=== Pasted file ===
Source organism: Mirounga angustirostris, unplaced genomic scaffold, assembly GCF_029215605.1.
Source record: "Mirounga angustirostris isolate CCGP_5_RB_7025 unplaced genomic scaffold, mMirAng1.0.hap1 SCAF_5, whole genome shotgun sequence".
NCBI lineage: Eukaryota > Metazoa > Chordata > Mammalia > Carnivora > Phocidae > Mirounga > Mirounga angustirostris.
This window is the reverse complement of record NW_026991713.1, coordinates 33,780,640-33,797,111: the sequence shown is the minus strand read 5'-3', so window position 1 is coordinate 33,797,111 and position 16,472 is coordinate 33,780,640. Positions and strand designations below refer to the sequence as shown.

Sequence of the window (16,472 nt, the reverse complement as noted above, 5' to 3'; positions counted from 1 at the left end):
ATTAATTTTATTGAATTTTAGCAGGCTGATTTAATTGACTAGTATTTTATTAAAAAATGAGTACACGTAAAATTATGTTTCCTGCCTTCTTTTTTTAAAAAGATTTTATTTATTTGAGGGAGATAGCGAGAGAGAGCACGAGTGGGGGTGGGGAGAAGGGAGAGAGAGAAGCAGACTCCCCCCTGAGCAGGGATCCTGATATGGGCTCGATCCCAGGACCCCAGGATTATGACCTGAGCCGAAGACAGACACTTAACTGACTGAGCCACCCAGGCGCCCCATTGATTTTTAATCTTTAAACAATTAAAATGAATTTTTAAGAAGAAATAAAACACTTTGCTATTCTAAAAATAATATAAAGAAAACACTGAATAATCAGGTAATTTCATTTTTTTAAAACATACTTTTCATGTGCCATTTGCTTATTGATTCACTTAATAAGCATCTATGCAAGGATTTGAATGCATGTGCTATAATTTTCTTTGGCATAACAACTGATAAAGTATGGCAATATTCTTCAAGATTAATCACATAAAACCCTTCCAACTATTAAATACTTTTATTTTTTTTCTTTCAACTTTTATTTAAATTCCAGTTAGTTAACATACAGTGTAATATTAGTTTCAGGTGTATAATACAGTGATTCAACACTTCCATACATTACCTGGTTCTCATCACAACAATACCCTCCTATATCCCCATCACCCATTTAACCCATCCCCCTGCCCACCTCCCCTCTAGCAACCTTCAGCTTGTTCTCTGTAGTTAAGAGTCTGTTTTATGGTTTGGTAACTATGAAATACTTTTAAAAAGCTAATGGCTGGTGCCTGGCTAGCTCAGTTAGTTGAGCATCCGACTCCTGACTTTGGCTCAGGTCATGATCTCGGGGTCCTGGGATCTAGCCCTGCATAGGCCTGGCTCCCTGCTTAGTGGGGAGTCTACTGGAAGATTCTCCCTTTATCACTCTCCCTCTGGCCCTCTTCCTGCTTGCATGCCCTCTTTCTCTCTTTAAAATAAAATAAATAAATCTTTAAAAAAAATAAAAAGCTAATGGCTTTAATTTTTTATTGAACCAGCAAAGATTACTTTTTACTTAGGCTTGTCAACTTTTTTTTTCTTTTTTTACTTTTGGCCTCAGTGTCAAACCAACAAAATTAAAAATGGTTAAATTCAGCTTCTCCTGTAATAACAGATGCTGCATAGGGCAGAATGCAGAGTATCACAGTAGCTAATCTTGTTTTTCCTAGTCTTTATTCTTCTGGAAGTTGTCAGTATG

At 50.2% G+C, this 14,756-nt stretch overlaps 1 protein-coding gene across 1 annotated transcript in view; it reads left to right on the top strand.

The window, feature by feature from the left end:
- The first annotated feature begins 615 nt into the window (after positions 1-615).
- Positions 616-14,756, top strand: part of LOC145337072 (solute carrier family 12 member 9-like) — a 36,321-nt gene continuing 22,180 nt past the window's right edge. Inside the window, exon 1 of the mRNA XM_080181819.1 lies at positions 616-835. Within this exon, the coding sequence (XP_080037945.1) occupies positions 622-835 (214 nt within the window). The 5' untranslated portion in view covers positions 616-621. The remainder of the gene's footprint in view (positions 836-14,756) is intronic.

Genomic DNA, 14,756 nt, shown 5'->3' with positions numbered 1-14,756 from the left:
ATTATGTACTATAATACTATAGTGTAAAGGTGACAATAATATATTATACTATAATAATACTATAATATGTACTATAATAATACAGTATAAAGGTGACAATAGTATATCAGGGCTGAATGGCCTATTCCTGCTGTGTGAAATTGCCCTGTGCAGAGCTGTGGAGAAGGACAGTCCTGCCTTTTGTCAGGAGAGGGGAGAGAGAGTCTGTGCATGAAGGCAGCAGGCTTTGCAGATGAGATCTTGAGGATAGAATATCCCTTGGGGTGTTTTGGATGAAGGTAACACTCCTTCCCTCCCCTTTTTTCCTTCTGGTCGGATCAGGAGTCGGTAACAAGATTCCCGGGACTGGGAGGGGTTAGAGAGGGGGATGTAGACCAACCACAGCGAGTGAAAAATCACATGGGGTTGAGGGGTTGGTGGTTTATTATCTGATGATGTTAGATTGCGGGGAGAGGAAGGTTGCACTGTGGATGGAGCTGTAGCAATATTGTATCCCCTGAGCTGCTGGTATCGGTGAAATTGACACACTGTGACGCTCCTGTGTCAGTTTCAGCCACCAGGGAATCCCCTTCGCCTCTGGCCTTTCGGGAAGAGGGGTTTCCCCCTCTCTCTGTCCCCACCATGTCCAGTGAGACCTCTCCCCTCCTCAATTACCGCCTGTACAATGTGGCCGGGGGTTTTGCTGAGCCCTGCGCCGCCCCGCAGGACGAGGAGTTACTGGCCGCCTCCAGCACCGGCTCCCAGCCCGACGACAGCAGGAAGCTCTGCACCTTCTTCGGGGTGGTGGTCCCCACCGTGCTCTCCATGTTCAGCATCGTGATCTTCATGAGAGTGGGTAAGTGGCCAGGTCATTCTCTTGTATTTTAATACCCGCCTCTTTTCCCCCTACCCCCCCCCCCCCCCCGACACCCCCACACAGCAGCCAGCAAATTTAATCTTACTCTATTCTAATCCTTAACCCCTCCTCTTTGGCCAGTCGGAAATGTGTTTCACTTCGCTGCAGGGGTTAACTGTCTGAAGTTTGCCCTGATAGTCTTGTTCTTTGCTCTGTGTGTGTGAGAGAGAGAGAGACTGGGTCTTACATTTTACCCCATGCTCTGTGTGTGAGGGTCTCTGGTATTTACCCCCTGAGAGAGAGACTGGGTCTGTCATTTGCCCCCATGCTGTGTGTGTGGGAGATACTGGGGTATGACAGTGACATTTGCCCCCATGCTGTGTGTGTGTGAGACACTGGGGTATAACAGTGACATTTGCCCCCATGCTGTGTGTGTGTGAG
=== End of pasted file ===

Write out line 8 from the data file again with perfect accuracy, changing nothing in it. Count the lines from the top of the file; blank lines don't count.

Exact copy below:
The window, feature by feature from the left end: